A Towson man and his wife are in danger of losing their business after First Mariner Bank held the couple responsible for more than $80,000 in checks it had cleared, but were later found to be fraudulent.
The checks were written to their business, Appel & Cook IT Systems Inc., by a businessman from Africa, who made two purchases of computer equipment. It was later found that the man, who identified himself as Mr. James, had written counterfeit checks off an account in Texas. First Mariner, which cleared the checks, has frozen the couple's business account and issued a claim to have the money repaid.
Mike Merkle and his wife, Karen, said the bank is forcing them out of business. "They talk about being business-friendly, but now they're dragging this on and driving me out of business," Mike Merkle said.
First Mariner attorneys said that Merkle assured that the check was bona fide by endorsing it and that it's not up to the bank to determine whether its business clients have bad customers.
"First Mariner knows nothing about the people Mr. Merkle chooses to do business with in Texas or any other state," attorney John Simcox said. "It is up to him, if he is going to act on a personal check he has received from another party, to verify the information."
Merkle said he believed he was being cautious when the African businessman first called in February, wanting to buy 300 disk drives - an order for $43,022. He knew there was risk in doing business with an overseas company he knew little about. Before sending the equipment to Benin, in West Africa, Merkle waited for the check to clear the First Mariner branch in Pikesville, and the Dallas-based Comerica Bank, from where the money was drawn.
The transaction went so smoothly that, a month later, Merkle followed the same procedure to sell 300 hard drives for $45,000 to the same businessman, this time sending the equipment to an address in Nigeria.
But things, in fact, were not going smoothly.
On April 16, three days after Merkle sent the second order to Nigeria, First Mariner officials told him the two checks were fraudulent and they were freezing his accounts. They also filed a claim against him to pay back the $88,022. Together, the orders accounted for nearly a third of the store's $280,000 in revenue last year.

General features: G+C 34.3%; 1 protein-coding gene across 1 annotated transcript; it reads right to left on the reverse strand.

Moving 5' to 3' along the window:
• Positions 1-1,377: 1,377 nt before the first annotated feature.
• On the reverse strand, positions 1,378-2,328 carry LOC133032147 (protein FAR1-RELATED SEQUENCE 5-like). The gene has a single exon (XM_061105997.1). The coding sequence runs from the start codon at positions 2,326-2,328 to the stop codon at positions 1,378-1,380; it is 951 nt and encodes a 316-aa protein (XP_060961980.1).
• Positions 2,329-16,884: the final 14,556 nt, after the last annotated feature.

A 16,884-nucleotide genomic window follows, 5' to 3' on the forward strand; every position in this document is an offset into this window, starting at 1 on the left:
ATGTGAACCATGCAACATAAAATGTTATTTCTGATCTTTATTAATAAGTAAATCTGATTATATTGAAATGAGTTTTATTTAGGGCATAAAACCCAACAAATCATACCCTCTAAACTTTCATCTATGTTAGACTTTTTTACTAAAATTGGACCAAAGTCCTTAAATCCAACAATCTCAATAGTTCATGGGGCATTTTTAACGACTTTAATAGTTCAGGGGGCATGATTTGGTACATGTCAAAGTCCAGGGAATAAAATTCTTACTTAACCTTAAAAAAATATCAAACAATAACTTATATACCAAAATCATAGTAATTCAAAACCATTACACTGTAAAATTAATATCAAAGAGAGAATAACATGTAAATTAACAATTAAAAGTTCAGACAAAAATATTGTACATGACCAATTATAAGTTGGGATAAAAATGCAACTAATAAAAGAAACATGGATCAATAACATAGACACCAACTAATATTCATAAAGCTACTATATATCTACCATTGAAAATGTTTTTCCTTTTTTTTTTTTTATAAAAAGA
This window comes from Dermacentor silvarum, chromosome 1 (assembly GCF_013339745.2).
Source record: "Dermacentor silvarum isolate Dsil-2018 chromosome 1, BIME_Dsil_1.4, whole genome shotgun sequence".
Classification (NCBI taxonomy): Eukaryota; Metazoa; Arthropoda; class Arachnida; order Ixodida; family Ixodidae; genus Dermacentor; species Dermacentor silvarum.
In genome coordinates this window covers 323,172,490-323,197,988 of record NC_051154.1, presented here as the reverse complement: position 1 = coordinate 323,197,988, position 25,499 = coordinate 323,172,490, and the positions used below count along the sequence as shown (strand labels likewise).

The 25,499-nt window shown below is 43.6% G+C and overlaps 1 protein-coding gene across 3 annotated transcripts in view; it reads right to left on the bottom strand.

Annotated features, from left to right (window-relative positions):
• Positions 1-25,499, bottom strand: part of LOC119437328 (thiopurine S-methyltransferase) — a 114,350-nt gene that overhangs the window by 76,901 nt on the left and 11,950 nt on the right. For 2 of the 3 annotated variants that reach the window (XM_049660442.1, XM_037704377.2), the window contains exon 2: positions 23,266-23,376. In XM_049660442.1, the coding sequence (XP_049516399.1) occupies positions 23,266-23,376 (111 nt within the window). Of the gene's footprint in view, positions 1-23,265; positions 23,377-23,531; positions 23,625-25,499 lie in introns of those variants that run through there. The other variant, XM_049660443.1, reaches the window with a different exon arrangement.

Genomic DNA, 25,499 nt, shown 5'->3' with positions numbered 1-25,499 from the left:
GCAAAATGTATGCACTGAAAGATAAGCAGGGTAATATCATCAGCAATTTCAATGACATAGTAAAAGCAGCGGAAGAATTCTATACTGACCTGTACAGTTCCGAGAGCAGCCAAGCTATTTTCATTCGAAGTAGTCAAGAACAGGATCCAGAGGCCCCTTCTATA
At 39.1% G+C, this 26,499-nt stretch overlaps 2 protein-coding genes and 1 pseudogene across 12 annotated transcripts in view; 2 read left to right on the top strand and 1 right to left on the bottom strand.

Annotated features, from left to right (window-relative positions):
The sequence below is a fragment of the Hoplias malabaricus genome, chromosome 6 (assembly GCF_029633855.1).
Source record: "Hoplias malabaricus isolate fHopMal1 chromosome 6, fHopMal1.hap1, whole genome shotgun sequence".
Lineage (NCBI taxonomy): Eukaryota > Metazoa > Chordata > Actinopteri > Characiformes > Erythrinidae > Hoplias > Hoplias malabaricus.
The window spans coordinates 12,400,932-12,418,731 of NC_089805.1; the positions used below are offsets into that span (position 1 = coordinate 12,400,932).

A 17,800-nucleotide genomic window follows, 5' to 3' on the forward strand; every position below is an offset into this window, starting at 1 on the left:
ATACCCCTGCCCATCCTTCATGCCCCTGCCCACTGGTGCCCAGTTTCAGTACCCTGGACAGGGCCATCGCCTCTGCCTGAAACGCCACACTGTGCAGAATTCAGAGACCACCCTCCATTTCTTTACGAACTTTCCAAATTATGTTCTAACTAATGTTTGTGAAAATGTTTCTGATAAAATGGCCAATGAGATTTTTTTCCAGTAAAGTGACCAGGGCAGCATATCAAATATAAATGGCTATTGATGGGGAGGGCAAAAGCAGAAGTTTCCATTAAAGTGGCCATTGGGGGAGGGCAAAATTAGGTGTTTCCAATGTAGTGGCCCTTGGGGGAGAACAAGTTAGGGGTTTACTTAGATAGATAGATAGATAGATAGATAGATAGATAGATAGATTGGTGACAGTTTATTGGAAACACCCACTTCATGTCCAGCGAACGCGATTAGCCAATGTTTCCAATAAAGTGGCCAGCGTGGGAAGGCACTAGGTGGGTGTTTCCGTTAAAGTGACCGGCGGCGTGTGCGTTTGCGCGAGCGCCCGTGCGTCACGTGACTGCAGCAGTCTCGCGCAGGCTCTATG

Provisions of the Uniform Commercial Code say a bank can't hold a customer accountable for fraudulent checks once they have cleared, said Maryland Assistant Attorney General Tom Gounais. But the code also has provisions that allow banks to get around that rule, he said.
"Usually it's in the depository agreement," Gounais said. "If a check for any reason is not finally paid or payment is revoked, the bank can charge it back to you regardless."
The African businessman wrote the checks from the account of the Dallas-based Enchilada Corp., which is a legitimate business that was caught by surprise by the checks to the computer company.
First Mariner officials said Merkle should have been suspicious that a Nigerian was working through a Texas company, and should have asked for a different form of payment, such as a money wire.
Merkle said that Mr. James told him that Enchilada Corp. was a company held in the United States for such transactions.
The apparent scam was discovered after Enchilada executives complained to their bank about checks they didn't write. Comerica Bank, in turn, filed a claim to recoup the money from First Mariner.
"First Mariner is certainly empathetic, and we're looking at the transaction as closely as we can," Simcox said. "If there's a way to avoid any claim back from the Texas bank, then we're going to do that."
First Mariner officials said they don't know how long an investigation will take.
In the meantime, Merkle said his bills have piled up and checks to vendors have bounced. He has barely kept the business open by collecting on past-due accounts. And he has begun packing up his office because he won't be able to afford the $800-a-month rent next month if things aren't settled.
"I'd rather leave on my own than to get kicked out because I can't pay the bill," he said. "I'm just supposed to go out of business waiting for them to get what they believe the Texas bank is responsible for," Merkle said. "My personal and corporate credit is, in the meantime, destroyed."
Check fraud has become more common as computers and graphics software make it easier to duplicate checks. In 1999, $2.2 billion in check-fraud schemes were attempted, and banks lost $679 million, according to the American Bankers Association. In Baltimore County, where Merkle runs his business, there have been 158 counterfeit check case reports filed in the past six months.
"It used to be that there were large counterfeit rings and you had one person who was really good at making the checks," said Baltimore County Police Sgt. Bruce Myers. "People are now making the checks themselves. It doesn't take a lot to get a system for that on your computer." Fraudulent checks are also hard for banks to check.
"If they check the routing number, and it exists, and there is money in the account, they go ahead and clear it," said Tony Ball, a spokesman with the U.S. Secret Service, which tracks check fraud.
The Merkles are struggling to keep their business alive. They've lost staff, including a bookkeeper, and Karen Merkle comes in some days to help with the work.
He worked for the company for 20 years before buying it three years ago.
He has filed a complaint with the Federal Reserve, which passed the case on to the Federal Deposit Insurance Corp. The FDIC will decide if the bank should be held accountable for the checks.